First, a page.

Israel working people hit hard by war with Palestinians

Fred Feldman ffeldman at
Thu May 8 08:35:02 MDT 2003

The Independent   6 May 2003

Only soup kitchens are booming in an Israel devastated by the intifada

By Eric Silver in Jerusalem

When Eliahu Bahima started working as head cook at the soup kitchen behind
the glossy Jerusalem central bus station a year and a half ago, he served 50
free lunches a day. Now he is feeding 500 of Israel's poor - unemployed,
homeless, pensioners and immigrants.

"People are having a very hard time," he explained. "They can't manage
without us."

As the economy sinks deeper into recession and unemployment is running at
10.3 per cent, the new Finance Minister, Binyamin Netanyahu, has threatened
to slash welfare benefits and dismiss thousands of public sector workers.
Demand for Mr Bahima's help is growing every week.

The Jerusalem kitchen, one of a voluntary chain of 12 across the country,
also delivers 250 packed lunches a day to the old and infirm. At the
beginning of this year, it began offering evening meals. About 300 hungry
Jews accept the offer every day, in addition to the lunchtime 500.

"Some come with children," Mr Bahima said. "Some take food home for the rest
of the family. There are people around here with 10 kids and no way to feed

Chaim, a veteran tour guide with an unruly grey beard, comes three or four
times a week. Business has been bad for the past 10 years, he says. Since
the Palestinian intifada broke out in September 2000, he has had no work at

At the next table, Yosef, a 68-year-old Ukrainian immigrant in a leather
cap, complained: "It's very hard in Israel." In Kiev, he was a building
engineer. Since migrating 11 years ago, he has been jobless.

Yosef, who speaks Yiddish and Russian but no Hebrew, eats at the kitchen
every weekday. A typical menu features vegetable soup, turkey rissoles with
rice, carrots and peas, followed by fresh fruit.

Apart from the cook, most of the staff are volunteers. A dozen young
soldiers turn up regularly from an army base, serving the meal, then mopping
the floor after the customers have left.

Mr Bahima said: "We get nothing from the government." They buy the food with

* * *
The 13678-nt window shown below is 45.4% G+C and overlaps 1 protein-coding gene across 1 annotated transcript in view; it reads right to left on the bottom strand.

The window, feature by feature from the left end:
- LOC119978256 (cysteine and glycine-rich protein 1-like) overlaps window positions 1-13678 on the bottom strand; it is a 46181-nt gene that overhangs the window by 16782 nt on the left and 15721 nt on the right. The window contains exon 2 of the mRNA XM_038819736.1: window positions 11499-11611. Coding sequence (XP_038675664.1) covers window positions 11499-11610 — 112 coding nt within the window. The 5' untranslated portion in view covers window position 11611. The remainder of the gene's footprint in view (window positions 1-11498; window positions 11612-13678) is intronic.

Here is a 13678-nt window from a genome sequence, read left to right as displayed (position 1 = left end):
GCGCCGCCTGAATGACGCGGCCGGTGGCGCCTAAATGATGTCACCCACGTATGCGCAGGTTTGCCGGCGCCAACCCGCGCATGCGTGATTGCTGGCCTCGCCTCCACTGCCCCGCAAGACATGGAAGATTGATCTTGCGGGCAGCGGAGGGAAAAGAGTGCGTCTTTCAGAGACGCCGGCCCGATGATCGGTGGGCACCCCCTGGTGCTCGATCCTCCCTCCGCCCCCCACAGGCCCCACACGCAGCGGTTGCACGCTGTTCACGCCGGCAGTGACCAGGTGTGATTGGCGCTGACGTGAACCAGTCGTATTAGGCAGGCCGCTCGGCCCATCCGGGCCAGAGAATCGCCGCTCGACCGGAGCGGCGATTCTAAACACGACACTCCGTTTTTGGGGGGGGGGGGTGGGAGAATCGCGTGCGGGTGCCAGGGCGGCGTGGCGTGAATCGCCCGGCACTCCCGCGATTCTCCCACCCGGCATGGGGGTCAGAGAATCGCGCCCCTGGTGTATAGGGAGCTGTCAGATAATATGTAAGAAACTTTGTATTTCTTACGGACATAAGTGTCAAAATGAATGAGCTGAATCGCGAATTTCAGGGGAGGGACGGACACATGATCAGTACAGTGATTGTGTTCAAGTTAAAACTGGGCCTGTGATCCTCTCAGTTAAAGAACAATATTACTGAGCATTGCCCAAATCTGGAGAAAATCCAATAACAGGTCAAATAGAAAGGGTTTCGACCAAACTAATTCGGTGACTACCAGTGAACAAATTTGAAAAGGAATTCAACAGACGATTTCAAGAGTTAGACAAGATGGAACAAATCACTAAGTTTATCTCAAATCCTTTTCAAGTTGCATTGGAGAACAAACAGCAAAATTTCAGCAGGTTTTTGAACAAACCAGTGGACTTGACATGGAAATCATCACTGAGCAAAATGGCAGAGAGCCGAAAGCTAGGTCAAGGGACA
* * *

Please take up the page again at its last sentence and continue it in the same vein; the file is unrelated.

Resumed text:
private donations raised by support groups.

Soup kitchens used to be the preserve of ultra-Orthodox communities, where
large families are the norm and many of the fathers study into their
thirties and forties. Now they have become a growth industry for secular as
well as religious Jews. Latet, a nationwide charity (its name is Hebrew for
"To give"), supplies foodstuffs to 100 centres. As with the Jerusalem cook,
they report a tenfold increase in demand.

Another soup kitchen, in Beersheba, serves 250 lunches a day and donates hot
meals to run-down inner-city schools. "Whoever comes, gets," said Shmuel
Litmanovitch, a volunteer supervisor. "No questions asked."

One in five Israeli families, Jewish and Arab, lives below the poverty line.
The economy, which grew by 6 per cent a year in the 90s, is in its third
year of negative growth. Bank of Israel researchers predict that
unemployment will continue to climb, reaching 12 per cent with 305,000 in
the dole queue by the end of the year.

Mr Netanyahu's proudly Thatcherite economic rescue plan is marking time,
with the trade unions accusing him of robbing the poor to feed the rich.
They are threatening to stage a summer of industrial discontent.

Government economists, who tended to blame the world recession, now
acknowledge the role played by the security crisis. Tourists, Israel's main
source of foreign currency, have stayed away.

The swift and, for Israel, painless overthrow of Saddam Hussein, as well as
the appointment of Mahmoud Abbas as the first Palestinian Prime Minister,
have rekindled hope of economic recovery. The shekel is rising against major
currencies. The depressed Tel Aviv stock exchange is bouncing back.

Israeli cities already feel safer. Israel's pre-emptive strategy of taking
the battle to the bombers reduced the number of suicide attacks there from
40 in the first quarter of 2002 to five in the same period this year.

As foreign investors trickle back, they - like everyone else - are waiting
to see whether peace really is around the corner.

More information about the Marxism mailing list